We’ve been talking about Bounces Up, aunt of John Kills Across the way, so let’s get back to John. At age 33 he’d already had four wives. The first is significant but she only lived with him for four months and had no children with him. She was already the mother of David Duvall, the collaborator who so crucially contributed to the work of Clarke Wissler.

The second wife was Hear Her All the Time, deceased, no children. The third wife was named Caught! She lived with him for a year, went off with another man, had a baby as soon as she left, and neither man would claim it. She died and so did the baby.

The fourth wife was Making Signs to One Another who lived with him for five years. She was full Piegan and her father was Sore Mouth. Her mother and grandparents were unknown, also her aunts and uncles. Before John, she was married to Old Bear Chief but had no children with him, and then Long Time Pine Squirrel, who is Blood and living. With him she had two children, one died and one lives. The latter is Blood Woman, 22 years old, married to Ira Sheriff, and living on Milk River.

With John, Making Signs had three children, one of which died. The daughters who lived were Double Shouting Woman, 6 years old at this census, and Louise, 5 years old, who was named by the priest.

“Making Signs” had a sister and three cousins. Her full-sister was Goes in Many, wife of Chief Coward. I taught Stanley Chief Coward in the eighth grade in 1961-62. This may be the granny who raised him. The cousins were Weasel Fat, Home Gun and Three Guns.

People away from here are not accustomed to Indian names and get distracted by them, trying to understand what they mean. The media encourages colorful, even poetic, phrases so something like “Weasel Fat” or a long phrase like “Making Signs to One Another” is startling.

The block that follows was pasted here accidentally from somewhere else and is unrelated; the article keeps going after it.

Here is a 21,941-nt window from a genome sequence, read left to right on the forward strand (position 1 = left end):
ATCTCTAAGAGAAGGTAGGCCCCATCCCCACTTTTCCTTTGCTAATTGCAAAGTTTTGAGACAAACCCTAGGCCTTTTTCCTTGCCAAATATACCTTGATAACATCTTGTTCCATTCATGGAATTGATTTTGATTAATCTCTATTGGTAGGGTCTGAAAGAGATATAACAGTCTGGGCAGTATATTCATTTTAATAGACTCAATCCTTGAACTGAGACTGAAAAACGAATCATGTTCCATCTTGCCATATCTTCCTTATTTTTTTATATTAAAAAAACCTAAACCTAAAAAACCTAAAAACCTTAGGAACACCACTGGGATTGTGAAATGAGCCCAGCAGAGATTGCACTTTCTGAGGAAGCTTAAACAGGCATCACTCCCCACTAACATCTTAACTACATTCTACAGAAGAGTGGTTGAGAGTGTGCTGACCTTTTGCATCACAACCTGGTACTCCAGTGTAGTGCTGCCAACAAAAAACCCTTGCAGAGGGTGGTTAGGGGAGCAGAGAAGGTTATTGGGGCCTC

There are two things in this account that strike me. First there are so many people dead -- this is a period in which the tribe had not quite emerged from holocaust, sort of like the years right after WWII when so many concentration camp prisoners were wandering and dazed. The saving mercy is that the Blackfeet were never displaced from their own high prairie home against the Rockies. But they were refugees in their own land, dependent on food aid and improvised shelter. It is Shadow who has the name that might have been fitting for many people.

The other is that John Kills Across the Way was 33 and already had had four wives, yet only two little girls survive as his children, whom the last wife presumably took with her when she left. Yet twenty years later this lonesome, evidently hard-to-live-with man is negotiating oil leases as a member of the Tribal Council, one of fifty-something voting members who control the future of the whole tribe, now numbering 16,000.

Where IS Stanley Chief Coward anyway? When I ask, they tell me “He’s over in Washington somewhere.” He’d be in his sixties now. How many wives? How many children?

2 comments:

dr. hypercube said...

Thank you.

Kelly Gonzales said...

John Killsacrosstheway is my great great grandpa on my mothers side. My grandma was raised by John her name was Viola Hameline. Her mother was Louise Killsacrosstheway. My mom took Killsacrosstheway as her legal name on her birth certificate.